Composed by William Johnson, Julian Dash and Erskine Hawkins.
Arranged by Sy Oliver.
Recorded by Tommy Dorsey and His Orchestra live from an NBC radio network broadcast from the Astor Hotel Roof Garden in New York City in early June, 1940.
Tommy Dorsey, trombone, directing: Bunny Berigan, Ray Linn, Jimmy Blake, Leon Debrow, trumpets; George Arus, Les Jenkins, Lowell Martin, trombones; Hymie Shertzer, Johnny Mince, alto saxophones; Don Lodice and Paul Mason, tenor saxophones; Freddie Stulce, baritone saxophone; Joe Bushkin, piano, Clark Yokum, guitar; Sid Weiss, bass; Buddy Rich, drums.
I have previously posted at swingandbeyond.com a detailed history of the swing era classic “Tuxedo Junction.” That post focuses on the origination in 1939 of “Tuxedo Junction” in the Erskine Hawkins band, and the later phenomenally successful refashioning of it by Glenn Miller. This post will examine Bunny Berigan’s association with “Tuxedo Junction,” first in Tommy Dorsey’s band in the spring and summer of 1940, and then with his own band, starting in the fall of 1940.
After Glenn Miller’s recording of “Tuxedo Junction” became a runaway hit in the spring of 1940, many other bands rushed to create their own interpretations of it. One such band was Tommy Dorsey’s. TD’s chief arranger in 1940 was Sy Oliver, whose charts on new pop tunes were every bit as good as his original composition/arrangements. Oliver’s direct, colorful and always swinging writing appealed to both Tommy Dorsey’s audiences and to the musicians in the Dorsey band.
Oliver’s arrangement of “Tuxedo Junction” contained a large place for an improvised trumpet solo, created especially for Bunny Berigan, who from March through August of 1940, was TD’s featured jazz trumpet soloist. The version presented here shows that Berigan was stimulated by both “Tuxedo Junction” and Oliver’s writing. His jazz solo in this live performance is terrific. The tempo Oliver used in this arrangement was slower than that used by Erskine Hawkins and faster than the one used by Glenn Miller: half-fast, as Louis Armstrong used to say. Berigan’s trumpet, which he plays open throughout this arrangement, begins this performance with a fragment of the melody as an introduction, then the TD reeds and brass deliver an entire chorus of “Tuxedo Junction.” As was often the case, there is a wonderful compositional flow to his improvised solo, which displays his broad, lustrous trumpet sound. Berigan begins his solo quitely, gradually increasing the intensity of his playing, reaching an exciting climax and relaxed denouement. That is Berigan’s trumpet by the way, leading the ensemble in the finale.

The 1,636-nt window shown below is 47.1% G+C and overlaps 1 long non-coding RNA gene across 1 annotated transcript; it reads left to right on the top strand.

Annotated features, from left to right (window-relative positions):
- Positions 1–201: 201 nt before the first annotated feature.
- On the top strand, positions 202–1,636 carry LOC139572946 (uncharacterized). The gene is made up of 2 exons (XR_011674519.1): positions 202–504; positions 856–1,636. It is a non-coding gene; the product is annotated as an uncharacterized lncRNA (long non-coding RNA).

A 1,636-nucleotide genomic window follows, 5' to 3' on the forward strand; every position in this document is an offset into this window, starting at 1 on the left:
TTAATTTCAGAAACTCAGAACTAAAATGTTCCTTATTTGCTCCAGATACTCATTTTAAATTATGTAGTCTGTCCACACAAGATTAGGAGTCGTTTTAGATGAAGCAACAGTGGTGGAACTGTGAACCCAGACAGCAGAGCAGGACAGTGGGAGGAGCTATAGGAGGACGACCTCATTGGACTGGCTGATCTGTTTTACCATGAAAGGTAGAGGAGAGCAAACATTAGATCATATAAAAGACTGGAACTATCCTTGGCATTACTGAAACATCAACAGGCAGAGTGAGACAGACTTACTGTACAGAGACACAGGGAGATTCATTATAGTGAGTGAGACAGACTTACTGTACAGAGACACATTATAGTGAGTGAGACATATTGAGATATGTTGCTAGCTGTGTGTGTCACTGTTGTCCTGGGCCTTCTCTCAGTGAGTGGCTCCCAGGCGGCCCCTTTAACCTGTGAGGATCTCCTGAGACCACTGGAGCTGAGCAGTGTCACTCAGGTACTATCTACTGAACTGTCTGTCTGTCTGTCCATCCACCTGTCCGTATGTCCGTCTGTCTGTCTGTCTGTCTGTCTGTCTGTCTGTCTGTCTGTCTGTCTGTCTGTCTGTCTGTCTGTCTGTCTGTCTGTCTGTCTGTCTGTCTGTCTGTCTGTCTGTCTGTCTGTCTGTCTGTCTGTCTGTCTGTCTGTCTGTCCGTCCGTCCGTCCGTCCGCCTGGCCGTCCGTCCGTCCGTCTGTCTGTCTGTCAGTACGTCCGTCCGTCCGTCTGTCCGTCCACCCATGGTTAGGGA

(Note: The arrangement Sy Oliver wrote for the Tommy Dorsey band on “Tuxedo Junction” included a chorus following Berigan’s solo that showcased the Pied Pipers singing quartet presenting the newly written lyric for the tune. I have excised that portion to highlight Berigan’s trumpet solo.)
Composed by William Johnson, Julian Dash and Erskine Hawkins; head arrangement organized by William Johnson and then modified by the Berigan band.(*)